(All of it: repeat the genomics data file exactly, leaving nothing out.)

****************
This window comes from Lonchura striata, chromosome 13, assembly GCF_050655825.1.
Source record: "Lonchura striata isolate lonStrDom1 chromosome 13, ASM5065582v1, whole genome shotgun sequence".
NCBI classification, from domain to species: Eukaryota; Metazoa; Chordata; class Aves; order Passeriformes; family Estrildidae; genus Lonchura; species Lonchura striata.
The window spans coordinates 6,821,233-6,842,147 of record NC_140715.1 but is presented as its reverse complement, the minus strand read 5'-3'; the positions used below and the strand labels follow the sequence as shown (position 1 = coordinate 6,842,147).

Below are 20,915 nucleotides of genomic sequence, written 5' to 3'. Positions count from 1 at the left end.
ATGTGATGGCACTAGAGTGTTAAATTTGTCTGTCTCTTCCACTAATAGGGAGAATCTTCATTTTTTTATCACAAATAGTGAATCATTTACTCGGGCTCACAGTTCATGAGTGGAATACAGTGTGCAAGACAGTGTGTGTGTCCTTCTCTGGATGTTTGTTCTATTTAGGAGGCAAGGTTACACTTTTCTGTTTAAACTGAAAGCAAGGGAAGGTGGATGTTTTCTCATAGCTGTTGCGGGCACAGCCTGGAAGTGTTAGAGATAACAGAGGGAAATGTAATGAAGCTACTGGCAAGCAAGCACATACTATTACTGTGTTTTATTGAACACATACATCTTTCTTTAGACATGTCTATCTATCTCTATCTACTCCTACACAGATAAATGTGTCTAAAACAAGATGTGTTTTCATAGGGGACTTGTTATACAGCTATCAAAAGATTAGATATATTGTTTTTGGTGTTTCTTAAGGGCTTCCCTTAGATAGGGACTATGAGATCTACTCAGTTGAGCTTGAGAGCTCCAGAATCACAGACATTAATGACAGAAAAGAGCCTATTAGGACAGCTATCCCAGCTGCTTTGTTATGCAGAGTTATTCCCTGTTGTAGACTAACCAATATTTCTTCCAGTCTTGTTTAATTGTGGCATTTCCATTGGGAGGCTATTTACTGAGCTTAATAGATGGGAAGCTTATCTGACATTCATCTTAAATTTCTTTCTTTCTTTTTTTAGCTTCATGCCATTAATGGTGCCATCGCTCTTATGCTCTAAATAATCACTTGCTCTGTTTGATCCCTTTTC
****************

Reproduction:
This window comes from Lonchura striata, chromosome 13, assembly GCF_050655825.1.
Source record: "Lonchura striata isolate lonStrDom1 chromosome 13, ASM5065582v1, whole genome shotgun sequence".
NCBI classification, from domain to species: Eukaryota; Metazoa; Chordata; class Aves; order Passeriformes; family Estrildidae; genus Lonchura; species Lonchura striata.
The window spans coordinates 6,821,233-6,842,147 of record NC_140715.1 but is presented as its reverse complement, the minus strand read 5'-3'; the positions used below and the strand labels follow the sequence as shown (position 1 = coordinate 6,842,147).

Below are 20,915 nucleotides of genomic sequence, written 5' to 3'. Positions count from 1 at the left end.
ATGTGATGGCACTAGAGTGTTAAATTTGTCTGTCTCTTCCACTAATAGGGAGAATCTTCATTTTTTTATCACAAATAGTGAATCATTTACTCGGGCTCACAGTTCATGAGTGGAATACAGTGTGCAAGACAGTGTGTGTGTCCTTCTCTGGATGTTTGTTCTATTTAGGAGGCAAGGTTACACTTTTCTGTTTAAACTGAAAGCAAGGGAAGGTGGATGTTTTCTCATAGCTGTTGCGGGCACAGCCTGGAAGTGTTAGAGATAACAGAGGGAAATGTAATGAAGCTACTGGCAAGCAAGCACATACTATTACTGTGTTTTATTGAACACATACATCTTTCTTTAGACATGTCTATCTATCTCTATCTACTCCTACACAGATAAATGTGTCTAAAACAAGATGTGTTTTCATAGGGGACTTGTTATACAGCTATCAAAAGATTAGATATATTGTTTTTGGTGTTTCTTAAGGGCTTCCCTTAGATAGGGACTATGAGATCTACTCAGTTGAGCTTGAGAGCTCCAGAATCACAGACATTAATGACAGAAAAGAGCCTATTAGGACAGCTATCCCAGCTGCTTTGTTATGCAGAGTTATTCCCTGTTGTAGACTAACCAATATTTCTTCCAGTCTTGTTTAATTGTGGCATTTCCATTGGGAGGCTATTTACTGAGCTTAATAGATGGGAAGCTTATCTGACATTCATCTTAAATTTCTTTCTTTCTTTTTTTAGCTTCATGCCATTAATGGTGCCATCGCTCTTATGCTCTAAATAATCACTTGCTCTGTTTGATCCCTTTTC